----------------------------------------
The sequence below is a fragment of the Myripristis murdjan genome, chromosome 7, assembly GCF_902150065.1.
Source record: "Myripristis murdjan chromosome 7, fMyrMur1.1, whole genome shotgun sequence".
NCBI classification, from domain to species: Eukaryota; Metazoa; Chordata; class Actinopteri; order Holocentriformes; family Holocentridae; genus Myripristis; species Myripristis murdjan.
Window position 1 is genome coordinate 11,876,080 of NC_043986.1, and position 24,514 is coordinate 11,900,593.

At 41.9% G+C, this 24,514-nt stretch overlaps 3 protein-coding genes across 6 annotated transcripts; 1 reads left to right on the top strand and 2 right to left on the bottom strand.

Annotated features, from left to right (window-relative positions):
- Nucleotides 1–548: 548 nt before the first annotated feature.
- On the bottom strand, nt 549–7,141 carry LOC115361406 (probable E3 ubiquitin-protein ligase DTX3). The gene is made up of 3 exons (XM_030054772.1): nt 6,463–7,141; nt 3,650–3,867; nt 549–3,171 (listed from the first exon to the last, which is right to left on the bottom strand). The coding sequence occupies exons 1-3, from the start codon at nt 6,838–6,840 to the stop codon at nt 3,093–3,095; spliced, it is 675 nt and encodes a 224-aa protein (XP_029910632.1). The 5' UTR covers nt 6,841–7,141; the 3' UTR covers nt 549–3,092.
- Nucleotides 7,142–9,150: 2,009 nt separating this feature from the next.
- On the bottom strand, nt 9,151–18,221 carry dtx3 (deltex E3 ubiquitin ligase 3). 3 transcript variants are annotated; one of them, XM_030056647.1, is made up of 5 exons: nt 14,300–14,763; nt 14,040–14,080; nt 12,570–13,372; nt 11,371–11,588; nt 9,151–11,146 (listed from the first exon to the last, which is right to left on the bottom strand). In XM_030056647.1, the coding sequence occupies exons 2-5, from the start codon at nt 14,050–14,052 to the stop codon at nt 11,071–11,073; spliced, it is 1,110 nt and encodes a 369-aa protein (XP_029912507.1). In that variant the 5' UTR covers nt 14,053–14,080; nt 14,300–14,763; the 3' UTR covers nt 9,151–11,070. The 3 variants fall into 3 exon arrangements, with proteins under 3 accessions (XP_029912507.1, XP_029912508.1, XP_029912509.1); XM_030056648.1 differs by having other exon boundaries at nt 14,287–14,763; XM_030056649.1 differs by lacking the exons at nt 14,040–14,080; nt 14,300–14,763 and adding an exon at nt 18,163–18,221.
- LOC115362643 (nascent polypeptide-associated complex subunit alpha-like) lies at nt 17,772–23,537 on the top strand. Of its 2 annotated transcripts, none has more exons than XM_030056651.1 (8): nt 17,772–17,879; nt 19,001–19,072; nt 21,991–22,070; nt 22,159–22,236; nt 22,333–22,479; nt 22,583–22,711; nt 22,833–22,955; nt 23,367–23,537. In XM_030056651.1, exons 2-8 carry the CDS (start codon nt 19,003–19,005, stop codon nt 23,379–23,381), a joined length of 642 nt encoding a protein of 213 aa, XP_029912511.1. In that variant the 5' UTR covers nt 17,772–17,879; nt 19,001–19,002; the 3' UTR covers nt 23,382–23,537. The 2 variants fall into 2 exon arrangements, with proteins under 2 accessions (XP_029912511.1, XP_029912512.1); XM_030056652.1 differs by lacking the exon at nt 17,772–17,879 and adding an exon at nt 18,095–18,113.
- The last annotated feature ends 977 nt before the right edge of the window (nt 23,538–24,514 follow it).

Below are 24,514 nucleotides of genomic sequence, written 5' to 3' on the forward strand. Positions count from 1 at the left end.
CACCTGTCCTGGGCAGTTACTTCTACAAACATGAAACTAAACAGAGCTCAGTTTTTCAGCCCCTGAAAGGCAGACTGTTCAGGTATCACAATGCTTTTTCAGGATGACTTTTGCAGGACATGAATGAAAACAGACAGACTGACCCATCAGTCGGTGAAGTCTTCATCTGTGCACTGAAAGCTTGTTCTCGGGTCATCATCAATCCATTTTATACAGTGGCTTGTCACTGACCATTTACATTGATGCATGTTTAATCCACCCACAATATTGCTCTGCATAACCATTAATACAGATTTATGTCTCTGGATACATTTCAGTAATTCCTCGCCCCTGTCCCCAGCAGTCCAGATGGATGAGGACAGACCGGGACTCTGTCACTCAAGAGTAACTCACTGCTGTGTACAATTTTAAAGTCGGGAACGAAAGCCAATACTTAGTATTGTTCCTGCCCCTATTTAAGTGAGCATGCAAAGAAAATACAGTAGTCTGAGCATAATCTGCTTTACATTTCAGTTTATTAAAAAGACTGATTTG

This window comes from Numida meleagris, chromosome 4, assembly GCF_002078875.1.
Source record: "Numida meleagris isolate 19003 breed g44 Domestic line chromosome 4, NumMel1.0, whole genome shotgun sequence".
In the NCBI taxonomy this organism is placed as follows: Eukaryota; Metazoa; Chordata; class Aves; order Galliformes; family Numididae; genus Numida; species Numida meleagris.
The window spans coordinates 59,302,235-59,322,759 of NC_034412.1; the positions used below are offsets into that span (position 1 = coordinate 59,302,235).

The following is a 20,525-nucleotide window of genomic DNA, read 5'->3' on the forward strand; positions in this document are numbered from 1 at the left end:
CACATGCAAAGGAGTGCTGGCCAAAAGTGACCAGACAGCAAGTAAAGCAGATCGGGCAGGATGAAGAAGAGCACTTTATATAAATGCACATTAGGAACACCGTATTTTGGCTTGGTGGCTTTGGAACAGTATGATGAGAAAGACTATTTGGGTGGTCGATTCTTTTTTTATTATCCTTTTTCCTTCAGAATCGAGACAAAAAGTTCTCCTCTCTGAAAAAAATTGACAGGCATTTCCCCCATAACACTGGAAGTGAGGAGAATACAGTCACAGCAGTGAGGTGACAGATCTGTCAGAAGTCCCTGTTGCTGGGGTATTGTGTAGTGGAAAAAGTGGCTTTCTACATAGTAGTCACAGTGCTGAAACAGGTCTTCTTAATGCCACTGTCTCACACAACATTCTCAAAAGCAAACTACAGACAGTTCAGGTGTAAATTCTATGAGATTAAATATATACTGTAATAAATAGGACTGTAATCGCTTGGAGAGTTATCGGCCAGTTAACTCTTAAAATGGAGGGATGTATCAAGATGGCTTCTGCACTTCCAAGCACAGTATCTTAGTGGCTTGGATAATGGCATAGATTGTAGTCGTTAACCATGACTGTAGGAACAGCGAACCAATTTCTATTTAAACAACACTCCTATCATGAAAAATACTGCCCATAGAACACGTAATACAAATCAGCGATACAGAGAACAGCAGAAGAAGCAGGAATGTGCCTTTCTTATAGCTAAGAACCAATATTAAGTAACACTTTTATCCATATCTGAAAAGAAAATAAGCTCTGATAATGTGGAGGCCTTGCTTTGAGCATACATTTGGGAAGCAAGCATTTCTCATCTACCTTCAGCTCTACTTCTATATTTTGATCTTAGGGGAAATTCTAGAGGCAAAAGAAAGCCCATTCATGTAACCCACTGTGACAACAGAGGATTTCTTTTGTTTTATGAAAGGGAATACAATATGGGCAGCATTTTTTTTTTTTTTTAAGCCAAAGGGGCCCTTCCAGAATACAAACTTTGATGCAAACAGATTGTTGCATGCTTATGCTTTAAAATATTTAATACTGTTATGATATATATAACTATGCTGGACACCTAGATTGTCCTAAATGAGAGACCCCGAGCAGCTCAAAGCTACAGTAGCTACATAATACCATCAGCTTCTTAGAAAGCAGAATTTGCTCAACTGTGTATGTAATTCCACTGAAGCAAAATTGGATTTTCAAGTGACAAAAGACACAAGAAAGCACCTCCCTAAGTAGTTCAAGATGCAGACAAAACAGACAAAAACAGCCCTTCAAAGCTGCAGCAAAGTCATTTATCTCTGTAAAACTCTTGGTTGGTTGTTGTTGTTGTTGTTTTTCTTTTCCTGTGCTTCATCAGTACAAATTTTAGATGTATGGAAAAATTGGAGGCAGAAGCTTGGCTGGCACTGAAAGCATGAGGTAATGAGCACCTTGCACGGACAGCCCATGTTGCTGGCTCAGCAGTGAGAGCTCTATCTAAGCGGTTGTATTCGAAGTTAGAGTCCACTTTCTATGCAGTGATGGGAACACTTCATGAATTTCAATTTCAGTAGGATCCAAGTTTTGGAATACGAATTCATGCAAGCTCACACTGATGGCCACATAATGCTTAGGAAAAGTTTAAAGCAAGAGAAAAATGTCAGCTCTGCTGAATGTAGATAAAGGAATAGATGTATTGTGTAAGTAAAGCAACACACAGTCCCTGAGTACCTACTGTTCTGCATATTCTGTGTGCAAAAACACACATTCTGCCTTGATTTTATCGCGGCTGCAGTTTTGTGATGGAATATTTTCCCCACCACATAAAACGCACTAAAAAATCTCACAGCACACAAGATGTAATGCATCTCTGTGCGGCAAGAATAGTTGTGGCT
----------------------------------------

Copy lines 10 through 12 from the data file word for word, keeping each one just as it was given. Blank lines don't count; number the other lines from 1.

- On the bottom strand, nt 9,151–18,221 carry dtx3 (deltex E3 ubiquitin ligase 3). 3 transcript variants are annotated; one of them, XM_030056647.1, is made up of 5 exons: nt 14,300–14,763; nt 14,040–14,080; nt 12,570–13,372; nt 11,371–11,588; nt 9,151–11,146 (listed from the first exon to the last, which is right to left on the bottom strand). In XM_030056647.1, the coding sequence occupies exons 2-5, from the start codon at nt 14,050–14,052 to the stop codon at nt 11,071–11,073; spliced, it is 1,110 nt and encodes a 369-aa protein (XP_029912507.1). In that variant the 5' UTR covers nt 14,053–14,080; nt 14,300–14,763; the 3' UTR covers nt 9,151–11,070. The 3 variants fall into 3 exon arrangements, with proteins under 3 accessions (XP_029912507.1, XP_029912508.1, XP_029912509.1); XM_030056648.1 differs by having other exon boundaries at nt 14,287–14,763; XM_030056649.1 differs by lacking the exons at nt 14,040–14,080; nt 14,300–14,763 and adding an exon at nt 18,163–18,221.
- LOC115362643 (nascent polypeptide-associated complex subunit alpha-like) lies at nt 17,772–23,537 on the top strand. Of its 2 annotated transcripts, none has more exons than XM_030056651.1 (8): nt 17,772–17,879; nt 19,001–19,072; nt 21,991–22,070; nt 22,159–22,236; nt 22,333–22,479; nt 22,583–22,711; nt 22,833–22,955; nt 23,367–23,537. In XM_030056651.1, exons 2-8 carry the CDS (start codon nt 19,003–19,005, stop codon nt 23,379–23,381), a joined length of 642 nt encoding a protein of 213 aa, XP_029912511.1. In that variant the 5' UTR covers nt 17,772–17,879; nt 19,001–19,002; the 3' UTR covers nt 23,382–23,537. The 2 variants fall into 2 exon arrangements, with proteins under 2 accessions (XP_029912511.1, XP_029912512.1); XM_030056652.1 differs by lacking the exon at nt 17,772–17,879 and adding an exon at nt 18,095–18,113.
- The last annotated feature ends 977 nt before the right edge of the window (nt 23,538–24,514 follow it).